Falafel Fail

Honestly, if you look really closely, you’ll see there is, in fact, a falafel in there…ahem.

Well,  a Falafel Half-Fail at any rate.  I love Falafels so much that I would love to be able to make them at home.  When I lived in Saudi Arabia, we bought Falafels and Shwarmas as treats on Wednesday nights (Wednesday being the start of the weekend).  The crispiness as well as the delicious herby flavour of the chickpea  pockets of goodness is a taste that I’ve never forgotten.

During the week, I tried my own Falafels and had a bit of a fail.  Have a look after the jump to see where I went wrong.  I’d really appreciate all your falafel knowledge and tips!

So I followed a recipe for Falafels in Antony Worrall Thompson’s GI Diet book, which is reliable enough book filled with tasty low-GI recipes.  I didn’t follow his recipe exactly, and I used two cans of chickpeas instead of using the dried chickpeas, soaked over night and all that.  Here is the recipe:

Antony Worrall Thompson’s Falafels

(Makes 24 falafels)

250g of dried chickpeas, soaked overnight then well drained. *I used one and a half tins of chickpeas, which was perhaps the secret to my falafel downfall*

1 garlic clove

Handful of parsley

Handful of coriander

2 tablespoons chopped mint

1/2 onioon, roughly chopped

1/4 teaspoon cayenne pepper

1/2 teaspoon ground cumin

1/2 teaspoon ground black pepper

1/2 teaspoon baking powder

1/2 teaspoon ground coriander

Oil for frying

I popped my falafels into Pitta Bread with houmous, natural yoghurt, salad and a bit of Sweet Chilli Sauce.

“Blend all the ingredients in a food processor to form a manageable mixture.

Shape into 24 small patties and fry in a thin film of oil in a non-0stick frying pan until golden brown on both sides.  Serve as a snack with natural yoghurt, or for a more substational meal, in pitta bread pockets with shredded salad and picked chillies.”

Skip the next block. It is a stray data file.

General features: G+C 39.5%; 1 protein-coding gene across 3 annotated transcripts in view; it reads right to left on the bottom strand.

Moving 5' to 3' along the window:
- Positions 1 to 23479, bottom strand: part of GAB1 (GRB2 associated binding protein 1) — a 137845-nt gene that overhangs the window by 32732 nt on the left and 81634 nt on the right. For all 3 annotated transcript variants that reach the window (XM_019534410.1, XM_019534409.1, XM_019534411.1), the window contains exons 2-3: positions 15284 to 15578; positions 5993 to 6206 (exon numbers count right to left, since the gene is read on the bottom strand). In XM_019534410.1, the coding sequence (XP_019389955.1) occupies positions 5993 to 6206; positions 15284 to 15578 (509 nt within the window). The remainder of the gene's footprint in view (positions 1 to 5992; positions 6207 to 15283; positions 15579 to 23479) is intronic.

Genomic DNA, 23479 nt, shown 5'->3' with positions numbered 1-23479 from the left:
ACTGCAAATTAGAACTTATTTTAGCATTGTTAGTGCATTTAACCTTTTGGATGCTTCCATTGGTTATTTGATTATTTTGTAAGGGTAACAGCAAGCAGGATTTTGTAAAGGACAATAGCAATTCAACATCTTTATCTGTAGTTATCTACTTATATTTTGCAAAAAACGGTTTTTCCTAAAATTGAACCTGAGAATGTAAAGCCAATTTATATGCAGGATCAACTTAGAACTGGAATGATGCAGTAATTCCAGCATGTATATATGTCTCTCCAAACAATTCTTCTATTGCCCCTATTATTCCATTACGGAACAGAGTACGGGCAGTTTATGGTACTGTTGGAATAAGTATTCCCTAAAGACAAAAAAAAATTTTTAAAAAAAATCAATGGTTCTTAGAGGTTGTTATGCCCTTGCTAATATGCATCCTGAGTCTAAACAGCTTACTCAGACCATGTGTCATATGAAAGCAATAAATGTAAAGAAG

I’m not sure if that’s the reason why I ended up with such a moist falafel mix, which when fried in a pan just fell apart.  They still tasted pretty good but the consistency was all wrong.

The next day, I had some of the mix left over and thought it might stay together better after a night in the fridge.  And I figured I may as well admit that the only way to cook falafels is to deep-fry them.  I  hate deep-frying because a) it seems outrageously unhealthy b) it seems like a waste of oil and c) the hot oil kind of frightens me.

I rolled up my falafel mix into little balls and dipped them in some flour, before plopping them carefully into the hot oil.

The end result was a slightly better falafel – there were a few that stayed together really well but one of my poor falafels just burst completely and when I scooped it out it was literally a shell of a falafel!  Crunchy skin with no chickpea inside it.  It was quite tragic.

Alas, poor falafel, I knew him well…

So, while the taste of the falafel was pretty spot on, with the right mix of mint and parsley and coriander, but I’m not sure about the consistency.  Any tips?  Do you think using dried chickpeas instead of tinned chickpeas would make a difference?

Shukran habibi!

Here’s Algerian singer Cheb Khaled with Didi.  It’s a bit cheesy but for some reason this song is connected with falafels in my brain.  K thnx bai!

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  1. Falafels rock my world. The best one I ever had was in Koh Samui, it had two large french fries on top. I was so happy.

  2. I have regular fails with falafel, I really think it’s the shallow frying :(

    • Sadly, I think you’re right. But deep-frying just seems so inherently wrong. Definitely a better result than the shallow frying though.

  3. The photo of your fryer explains it – you have too many in there. To stay together they need to get a thick crisp shell literally as soon add they hit the oil. For this to happen the oil must be ludicrously hot. each successive falafel you drop in lowers the temperature.. Just think what happens when you drop a single piece of veg into boiling water.. Water stays the same. But tip a panful of veg in and it cools down the water so much that you have to bring it back to the boil again. Oil works exactly the same way.

    This will sound even more wrong, but try just deep frying an individual falafel. If you can get it to work for one then that’s most of the battleb won.